By Amy Johannes
As Mark Leavitt stepped into the warm, inviting water, at Myrtle Beach, S.C., last month,
images of a shark attack scene from the movie, "Jaws". flashed in his mind.
But the South Windsor resident dismissed them and swam out chest deep.
Less than two minutes later, 'as Leavitt floated on his back under the morning sun, it
seemed as if his worst nightmare had come true.
"All of a sudden, I felt something
brush up against me," Leavitt said.
"My back was like liquid fire. I felt
like I was being electrocuted."
He never saw what hit him.
A shocking discovery
Leavitt staggered out of the water
for help as angry, raised, red and
white welts appeared on his back
and a portion of his upper arms.
A lifeguard soon found the cause of Leavitt's agonizing pain--- a Portuguese man-of-war,
which left more than a 30-inch mark across, his upper back and shoulders, and marks on other portions of his body.
"It was a pain I never experienced before," the 45 year old software programmer
said. "Call it your worst sunburn times 10. It was a nightmare."
Lifeguards responded by removing small needles from Leavitt's back, and spraying it with
ammonia to neutralize the venom. But the pain didn't stop.
When Leavitt reached his hotel to alert his wife, Lynn, who was waiting to go for a swim, hotel
officials called 911.
"When I saw Mark stagger out of the water from the window, I just thought he hit a
rock or something," his wife said. "But when I saw him, I was shocked."
A Portuguese man-of-war is a floating colony of organisms that typically lives in the
Gulf Stream and warm tropical waters. Although men-of-war aren't common near the shore, wind and ocean currents
can carry them to shallow waters.
The man-of-war's tentacles, which are attached to the purple-blue float and can reach up
to 65 feet long, contain thousands of nematocysts that fire into victims and discharge venom.
The sting can paralyze or kill small creatures. Its effect on humans can, include intense
joint and muscle pain, faintness, nausea, headaches, and vomiting.
The sting can be more severe and even fatal if a person is allergic to the venom.
Even though the summer is winding down, the Leavitts want to warn others of "unseen"
"I never thought anything could happen to me in the ocean water," Leavitt said.
"I always took that for granted. All people think about when they're in the ocean is sharks. But that's not
all that's out there.
"The ocean is not a swimming pool," he added.
Mark Leavitt hasn't been the only victim of an ocean creature recently. An Oakton, Va.,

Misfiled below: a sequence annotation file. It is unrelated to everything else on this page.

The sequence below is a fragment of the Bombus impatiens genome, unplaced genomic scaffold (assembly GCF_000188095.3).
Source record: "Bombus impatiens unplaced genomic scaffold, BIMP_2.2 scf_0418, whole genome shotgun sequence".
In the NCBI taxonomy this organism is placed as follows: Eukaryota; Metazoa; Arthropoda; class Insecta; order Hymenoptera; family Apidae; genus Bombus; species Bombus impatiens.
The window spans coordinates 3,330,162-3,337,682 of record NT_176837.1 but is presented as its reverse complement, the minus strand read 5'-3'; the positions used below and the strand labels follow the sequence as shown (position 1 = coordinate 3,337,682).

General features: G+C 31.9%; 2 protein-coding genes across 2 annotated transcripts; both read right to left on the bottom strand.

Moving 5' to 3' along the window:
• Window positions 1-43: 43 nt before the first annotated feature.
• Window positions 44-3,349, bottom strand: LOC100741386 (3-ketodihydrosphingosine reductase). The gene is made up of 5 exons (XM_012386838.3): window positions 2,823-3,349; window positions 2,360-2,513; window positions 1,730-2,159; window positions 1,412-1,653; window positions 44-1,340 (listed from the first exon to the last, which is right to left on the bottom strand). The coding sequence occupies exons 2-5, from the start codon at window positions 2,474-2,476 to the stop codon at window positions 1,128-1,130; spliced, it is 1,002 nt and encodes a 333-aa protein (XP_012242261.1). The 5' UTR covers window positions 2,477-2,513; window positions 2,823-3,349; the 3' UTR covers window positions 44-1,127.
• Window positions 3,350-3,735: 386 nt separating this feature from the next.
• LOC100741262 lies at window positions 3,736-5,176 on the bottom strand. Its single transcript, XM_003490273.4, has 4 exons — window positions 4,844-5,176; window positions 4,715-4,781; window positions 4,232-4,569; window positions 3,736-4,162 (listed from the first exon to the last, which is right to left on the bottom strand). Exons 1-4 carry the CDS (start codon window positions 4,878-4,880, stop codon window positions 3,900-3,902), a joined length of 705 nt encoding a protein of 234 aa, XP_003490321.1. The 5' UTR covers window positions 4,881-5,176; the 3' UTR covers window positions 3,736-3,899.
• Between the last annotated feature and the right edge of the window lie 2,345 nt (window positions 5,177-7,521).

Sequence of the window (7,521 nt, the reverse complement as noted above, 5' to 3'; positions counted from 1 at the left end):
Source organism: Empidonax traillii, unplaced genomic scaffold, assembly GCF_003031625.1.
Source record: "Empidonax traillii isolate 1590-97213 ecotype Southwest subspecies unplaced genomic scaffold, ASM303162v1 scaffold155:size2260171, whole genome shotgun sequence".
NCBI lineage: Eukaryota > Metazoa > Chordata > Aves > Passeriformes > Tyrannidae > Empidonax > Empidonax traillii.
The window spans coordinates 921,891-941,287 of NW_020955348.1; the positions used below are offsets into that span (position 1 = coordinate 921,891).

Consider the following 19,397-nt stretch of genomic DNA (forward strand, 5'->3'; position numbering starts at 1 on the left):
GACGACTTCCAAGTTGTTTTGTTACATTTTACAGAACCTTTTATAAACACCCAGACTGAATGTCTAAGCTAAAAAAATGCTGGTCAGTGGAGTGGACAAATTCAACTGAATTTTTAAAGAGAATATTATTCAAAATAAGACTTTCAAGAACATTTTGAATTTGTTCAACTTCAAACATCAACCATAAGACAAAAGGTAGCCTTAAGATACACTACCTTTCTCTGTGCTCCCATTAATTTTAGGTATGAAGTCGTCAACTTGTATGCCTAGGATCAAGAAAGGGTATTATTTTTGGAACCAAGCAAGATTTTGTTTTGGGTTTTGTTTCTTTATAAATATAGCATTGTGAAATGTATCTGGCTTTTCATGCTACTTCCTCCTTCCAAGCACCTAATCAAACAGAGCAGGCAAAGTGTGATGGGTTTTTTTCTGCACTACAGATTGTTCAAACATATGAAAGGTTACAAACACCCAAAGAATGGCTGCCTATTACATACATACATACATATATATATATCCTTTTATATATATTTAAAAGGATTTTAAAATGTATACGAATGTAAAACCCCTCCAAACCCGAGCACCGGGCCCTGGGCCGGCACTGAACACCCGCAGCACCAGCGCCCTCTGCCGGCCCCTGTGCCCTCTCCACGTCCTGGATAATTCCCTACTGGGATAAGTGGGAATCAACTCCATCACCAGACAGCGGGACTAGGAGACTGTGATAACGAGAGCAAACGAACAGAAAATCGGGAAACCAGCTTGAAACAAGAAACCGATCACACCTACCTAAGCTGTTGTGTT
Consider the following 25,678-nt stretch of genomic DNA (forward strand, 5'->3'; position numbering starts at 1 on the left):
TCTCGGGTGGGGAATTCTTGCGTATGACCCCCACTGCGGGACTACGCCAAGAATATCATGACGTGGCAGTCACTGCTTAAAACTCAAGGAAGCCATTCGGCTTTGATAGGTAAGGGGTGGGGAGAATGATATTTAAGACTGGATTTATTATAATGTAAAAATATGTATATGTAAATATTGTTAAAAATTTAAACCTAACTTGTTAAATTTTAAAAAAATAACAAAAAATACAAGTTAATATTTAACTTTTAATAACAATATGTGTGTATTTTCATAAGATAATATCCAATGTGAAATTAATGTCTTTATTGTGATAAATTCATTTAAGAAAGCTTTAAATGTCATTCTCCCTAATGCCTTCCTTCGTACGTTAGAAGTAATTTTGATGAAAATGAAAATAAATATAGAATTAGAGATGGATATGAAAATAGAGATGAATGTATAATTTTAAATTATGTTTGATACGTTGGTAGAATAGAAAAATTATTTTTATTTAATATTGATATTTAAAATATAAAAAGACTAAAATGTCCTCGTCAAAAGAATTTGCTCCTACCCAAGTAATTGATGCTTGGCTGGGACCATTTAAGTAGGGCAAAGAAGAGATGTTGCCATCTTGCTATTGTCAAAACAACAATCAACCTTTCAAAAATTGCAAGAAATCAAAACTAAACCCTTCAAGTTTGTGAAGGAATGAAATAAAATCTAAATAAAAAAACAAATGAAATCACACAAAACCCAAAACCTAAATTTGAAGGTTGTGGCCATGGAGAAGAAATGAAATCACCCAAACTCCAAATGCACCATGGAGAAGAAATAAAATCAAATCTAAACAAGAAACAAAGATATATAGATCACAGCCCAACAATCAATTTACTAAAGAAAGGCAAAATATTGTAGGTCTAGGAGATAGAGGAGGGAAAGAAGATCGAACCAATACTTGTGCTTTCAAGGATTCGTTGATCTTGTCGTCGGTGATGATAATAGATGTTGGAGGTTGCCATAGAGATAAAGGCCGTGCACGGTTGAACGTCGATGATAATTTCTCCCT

man died of blood loss from multiple shark bites Monday while swimming off the Cape Hatteras National Seashore
Post & Courier Photo
A photograph shows
some of the wounds Leavitt suffered after being hit by the Portuguese man-of-war.
N.C. His girlfriend, who lost her left foot and suffered severe wounds to other parts of her body, survived,
but has been in critical condition in a Norfolk, Va., hospital.
Last Saturday, a shark fatally mauled a 10-year-old boy in Virginia Beach, Va.
'One last gift'
On the way to Grand Strand Regional Medical Center in an ambulance, Leavitt said he
felt a fightening in his chest. Paramedics were concerned that Leavitt was experiencing an allergic reaction to
the venom and rushed him to the emergency room.
Lynn Leavitt, who arrived at the hospital in a separate vehicle, feared her husband had
died on the way.
But when the 45-year-old housewife heard he was alive, she rushed to the hospital gift
shop and bought him a rose and a beanie baby dog, and stood by his side.
"I knew this was something that could be fatal," she said. "He was trembling
all over. I wanted to give him one last gift. I thought I would never see him again."
Leavitt spent about six hours in the emergency room where Dr. Steven Law and other medical
personnel worked to remove needles from his back and arms. They packed Leavitt in a vinegar solution and gave him
morphine for the pain and antihistamines.
He spent the next day lying on his stomach in his hotel room, waiting
for the pain to subside.
The Leavitts, however, pressed on with their two week vacation and visited Charleston, S.C.,
and Savannah, Ga., before returning home. But the incident remains fresh in their minds.
"Mark was lucky," Lynn Leavitt said. I'm thankful he's alive. If he had been out any
farther in the water, he probably wouldn't be here today."
Calling for changes
Lynn Leavitt admits she hasn't slept well since the Aug. 23 accident. Her husband, still
plagued by pain, is slowly healing. The marks on his back have faded, but doctors say some scars will remain.
Leavitt isn't out of the woods yet. Because of the amount of toxins his body absorbed,
doctors said there's a chance the pain could return and permanently settle in his muscles and joints.
But the couple said they are hoping for the best.
The Leavitts, who have lived in South Windsor the last 20 years, said their experience,
and the recent shark attacks, show the need for lifeguards and other officials to better inform the public about
Beach officials need to improve warning systems and signs to make others aware of underwater
dangers, they said.
"It's a whole new world out there," Leavitt said, "Unless you know what's in the water you're taking